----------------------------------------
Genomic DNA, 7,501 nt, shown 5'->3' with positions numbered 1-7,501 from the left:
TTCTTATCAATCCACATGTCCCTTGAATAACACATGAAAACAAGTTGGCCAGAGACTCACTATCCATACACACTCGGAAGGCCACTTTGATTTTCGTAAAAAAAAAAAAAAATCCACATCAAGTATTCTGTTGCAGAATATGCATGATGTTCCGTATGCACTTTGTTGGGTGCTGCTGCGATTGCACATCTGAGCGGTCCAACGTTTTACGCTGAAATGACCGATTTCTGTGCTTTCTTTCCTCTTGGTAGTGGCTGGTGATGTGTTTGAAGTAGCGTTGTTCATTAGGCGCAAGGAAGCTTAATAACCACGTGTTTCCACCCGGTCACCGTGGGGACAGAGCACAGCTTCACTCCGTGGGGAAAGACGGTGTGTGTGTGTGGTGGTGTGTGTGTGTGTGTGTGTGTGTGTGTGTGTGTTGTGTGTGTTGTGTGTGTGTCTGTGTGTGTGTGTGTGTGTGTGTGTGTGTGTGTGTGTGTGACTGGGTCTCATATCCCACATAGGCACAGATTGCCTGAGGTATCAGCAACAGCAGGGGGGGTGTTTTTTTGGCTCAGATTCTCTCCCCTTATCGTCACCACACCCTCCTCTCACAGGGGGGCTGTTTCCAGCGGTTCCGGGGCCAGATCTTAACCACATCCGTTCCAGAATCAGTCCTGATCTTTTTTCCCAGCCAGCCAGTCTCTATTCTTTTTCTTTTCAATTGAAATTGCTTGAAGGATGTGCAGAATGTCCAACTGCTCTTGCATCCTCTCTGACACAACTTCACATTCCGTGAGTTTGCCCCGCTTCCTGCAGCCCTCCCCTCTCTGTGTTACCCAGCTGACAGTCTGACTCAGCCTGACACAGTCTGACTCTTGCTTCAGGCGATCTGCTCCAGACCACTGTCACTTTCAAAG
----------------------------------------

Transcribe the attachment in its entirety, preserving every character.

Genomic DNA, 7,501 nt, shown 5'->3' with positions numbered 1-7,501 from the left:
TTCTTATCAATCCACATGTCCCTTGAATAACACATGAAAACAAGTTGGCCAGAGACTCACTATCCATACACACTCGGAAGGCCACTTTGATTTTCGTAAAAAAAAAAAAAAATCCACATCAAGTATTCTGTTGCAGAATATGCATGATGTTCCGTATGCACTTTGTTGGGTGCTGCTGCGATTGCACATCTGAGCGGTCCAACGTTTTACGCTGAAATGACCGATTTCTGTGCTTTCTTTCCTCTTGGTAGTGGCTGGTGATGTGTTTGAAGTAGCGTTGTTCATTAGGCGCAAGGAAGCTTAATAACCACGTGTTTCCACCCGGTCACCGTGGGGACAGAGCACAGCTTCACTCCGTGGGGAAAGACGGTGTGTGTGTGTGGTGGTGTGTGTGTGTGTGTGTGTGTGTGTGTGTGTGTTGTGTGTGTTGTGTGTGTGTCTGTGTGTGTGTGTGTGTGTGTGTGTGTGTGTGTGTGTGTGACTGGGTCTCATATCCCACATAGGCACAGATTGCCTGAGGTATCAGCAACAGCAGGGGGGGTGTTTTTTTGGCTCAGATTCTCTCCCCTTATCGTCACCACACCCTCCTCTCACAGGGGGGCTGTTTCCAGCGGTTCCGGGGCCAGATCTTAACCACATCCGTTCCAGAATCAGTCCTGATCTTTTTTCCCAGCCAGCCAGTCTCTATTCTTTTTCTTTTCAATTGAAATTGCTTGAAGGATGTGCAGAATGTCCAACTGCTCTTGCATCCTCTCTGACACAACTTCACATTCCGTGAGTTTGCCCCGCTTCCTGCAGCCCTCCCCTCTCTGTGTTACCCAGCTGACAGTCTGACTCAGCCTGACACAGTCTGACTCTTGCTTCAGGCGATCTGCTCCAGACCACTGTCACTTTCAAAG